{
CONNECT_FUNCTION("addPoint", AddPoint);
CONNECT_FUNCTION("countClicks", CountClicks);
}

Conditions

Conditions can be added to transitions and represent functions in the mitk::DataInteractor that are executed on taking a transition. A condition is used to determine if a following action should be executed or not.

<statemachine>
<state name="start" startstate="true">
<transition event_class="MousePressEvent" event_variant="StdMousePressPrimaryButton" target="start">
<condition name="checkPoint"/>
<action name="addPoint"/>
<action name="countClicks"/>
</transition>
</state>
</statemachine>

In order to tell the mitk::DataInteractor which function to execute these conditions are made known to the mitk::DataInteractor using the CONNECT_CONDITION macro. The ConnectActionsAndFunctions() method has to be augmented accordingly:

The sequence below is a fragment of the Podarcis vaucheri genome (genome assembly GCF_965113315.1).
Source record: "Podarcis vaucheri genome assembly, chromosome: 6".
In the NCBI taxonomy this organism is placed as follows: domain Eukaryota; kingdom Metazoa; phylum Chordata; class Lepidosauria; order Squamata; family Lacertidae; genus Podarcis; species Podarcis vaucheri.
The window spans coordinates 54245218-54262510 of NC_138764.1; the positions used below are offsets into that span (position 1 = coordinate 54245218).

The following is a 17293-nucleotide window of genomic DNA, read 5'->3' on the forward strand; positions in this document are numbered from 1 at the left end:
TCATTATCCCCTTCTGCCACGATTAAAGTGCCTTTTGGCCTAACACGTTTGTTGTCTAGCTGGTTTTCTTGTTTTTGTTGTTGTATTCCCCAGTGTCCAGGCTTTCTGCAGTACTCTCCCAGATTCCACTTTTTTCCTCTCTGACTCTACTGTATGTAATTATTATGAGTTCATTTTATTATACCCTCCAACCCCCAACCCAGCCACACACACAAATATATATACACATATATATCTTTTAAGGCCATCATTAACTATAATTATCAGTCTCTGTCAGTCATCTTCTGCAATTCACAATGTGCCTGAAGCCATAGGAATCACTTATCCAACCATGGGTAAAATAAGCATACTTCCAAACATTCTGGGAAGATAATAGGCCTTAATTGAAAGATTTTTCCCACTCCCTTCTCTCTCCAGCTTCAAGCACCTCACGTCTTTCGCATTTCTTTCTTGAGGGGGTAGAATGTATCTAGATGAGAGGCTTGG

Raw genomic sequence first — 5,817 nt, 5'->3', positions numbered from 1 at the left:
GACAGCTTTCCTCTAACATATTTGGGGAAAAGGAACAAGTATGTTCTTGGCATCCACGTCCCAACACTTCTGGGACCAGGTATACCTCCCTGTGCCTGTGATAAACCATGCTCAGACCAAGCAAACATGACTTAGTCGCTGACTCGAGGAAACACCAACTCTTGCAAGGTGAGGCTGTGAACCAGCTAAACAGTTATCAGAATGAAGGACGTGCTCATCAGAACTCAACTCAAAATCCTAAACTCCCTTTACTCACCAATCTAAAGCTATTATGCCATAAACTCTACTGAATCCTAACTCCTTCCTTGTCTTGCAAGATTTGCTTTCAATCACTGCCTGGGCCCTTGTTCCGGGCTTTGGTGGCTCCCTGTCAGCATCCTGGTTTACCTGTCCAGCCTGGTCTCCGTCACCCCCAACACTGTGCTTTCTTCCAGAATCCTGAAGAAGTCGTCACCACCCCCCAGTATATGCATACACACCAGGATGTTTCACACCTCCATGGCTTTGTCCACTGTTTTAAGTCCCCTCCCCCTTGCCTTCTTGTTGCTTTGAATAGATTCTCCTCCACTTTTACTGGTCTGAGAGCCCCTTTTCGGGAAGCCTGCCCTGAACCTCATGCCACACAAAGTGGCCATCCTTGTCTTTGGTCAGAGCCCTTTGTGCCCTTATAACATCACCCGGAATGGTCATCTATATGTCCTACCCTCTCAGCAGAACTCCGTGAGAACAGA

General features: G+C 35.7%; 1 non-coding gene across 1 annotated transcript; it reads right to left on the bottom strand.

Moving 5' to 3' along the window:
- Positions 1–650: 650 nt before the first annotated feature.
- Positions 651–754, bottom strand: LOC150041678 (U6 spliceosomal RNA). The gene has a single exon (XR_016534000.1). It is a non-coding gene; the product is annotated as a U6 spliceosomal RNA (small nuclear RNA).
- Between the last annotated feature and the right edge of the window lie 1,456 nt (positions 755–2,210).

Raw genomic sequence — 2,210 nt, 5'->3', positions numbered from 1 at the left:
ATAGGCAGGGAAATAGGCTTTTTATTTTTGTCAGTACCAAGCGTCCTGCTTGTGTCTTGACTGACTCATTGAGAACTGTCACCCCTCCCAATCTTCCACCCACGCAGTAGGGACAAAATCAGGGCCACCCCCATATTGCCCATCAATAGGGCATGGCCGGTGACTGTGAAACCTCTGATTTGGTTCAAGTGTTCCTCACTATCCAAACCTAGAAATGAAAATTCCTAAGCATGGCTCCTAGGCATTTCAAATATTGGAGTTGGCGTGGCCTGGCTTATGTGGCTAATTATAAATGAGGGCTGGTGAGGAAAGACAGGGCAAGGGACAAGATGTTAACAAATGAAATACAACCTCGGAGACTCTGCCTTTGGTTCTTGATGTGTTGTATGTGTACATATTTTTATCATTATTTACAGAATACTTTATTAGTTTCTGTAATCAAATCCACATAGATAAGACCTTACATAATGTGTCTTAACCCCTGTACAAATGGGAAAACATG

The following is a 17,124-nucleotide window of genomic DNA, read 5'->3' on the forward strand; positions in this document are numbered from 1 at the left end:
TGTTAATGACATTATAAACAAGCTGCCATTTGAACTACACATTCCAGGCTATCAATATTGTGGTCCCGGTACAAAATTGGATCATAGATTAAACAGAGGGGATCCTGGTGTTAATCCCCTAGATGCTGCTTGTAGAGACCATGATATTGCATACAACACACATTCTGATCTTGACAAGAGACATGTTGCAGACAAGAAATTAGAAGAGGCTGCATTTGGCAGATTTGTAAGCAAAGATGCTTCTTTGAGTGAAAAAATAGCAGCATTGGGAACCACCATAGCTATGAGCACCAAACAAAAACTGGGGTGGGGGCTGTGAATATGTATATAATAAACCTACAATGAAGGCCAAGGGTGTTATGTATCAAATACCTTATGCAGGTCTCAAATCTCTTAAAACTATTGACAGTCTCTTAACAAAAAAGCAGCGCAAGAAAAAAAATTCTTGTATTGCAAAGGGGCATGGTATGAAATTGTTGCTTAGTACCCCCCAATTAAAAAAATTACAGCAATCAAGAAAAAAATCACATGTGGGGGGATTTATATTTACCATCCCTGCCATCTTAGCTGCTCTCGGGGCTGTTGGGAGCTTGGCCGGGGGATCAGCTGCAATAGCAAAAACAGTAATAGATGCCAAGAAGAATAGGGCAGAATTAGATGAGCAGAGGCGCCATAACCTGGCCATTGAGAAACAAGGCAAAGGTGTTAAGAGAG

{
CONNECT_CONDITION("checkPoint", CheckPoint);
CONNECT_FUNCTION("addPoint", AddPoint);
CONNECT_FUNCTION("countClicks", CountClicks);
}

Integration of the pattern and configuration files

The usage of custom files slightly differs from the existing ones. Custom pattern and config files have to be stored in the /Resources/Interactions directory of the Module that they were designed for. When loading files from a module location into an interactor, the module has to be supplied as a parameter:

m_CurrentInteractor = mitk::CustomDataInteractor::New();
m_CurrentInteractor->LoadStateMachine("CustomStateMachinePattern.xml", us::GetModuleContext()->GetModule());
m_CurrentInteractor->SetEventConfig("CustomConfig.xml", us::GetModuleContext()->GetModule());

See Register statemachine patterns and configuration w/o the build system for a description.

Implementation of a new mitk::DataInteractor

DataInteractors are to inherit from mitk::DataInteractor. Their functionality is implemented in functions that follow this interface: For Actions: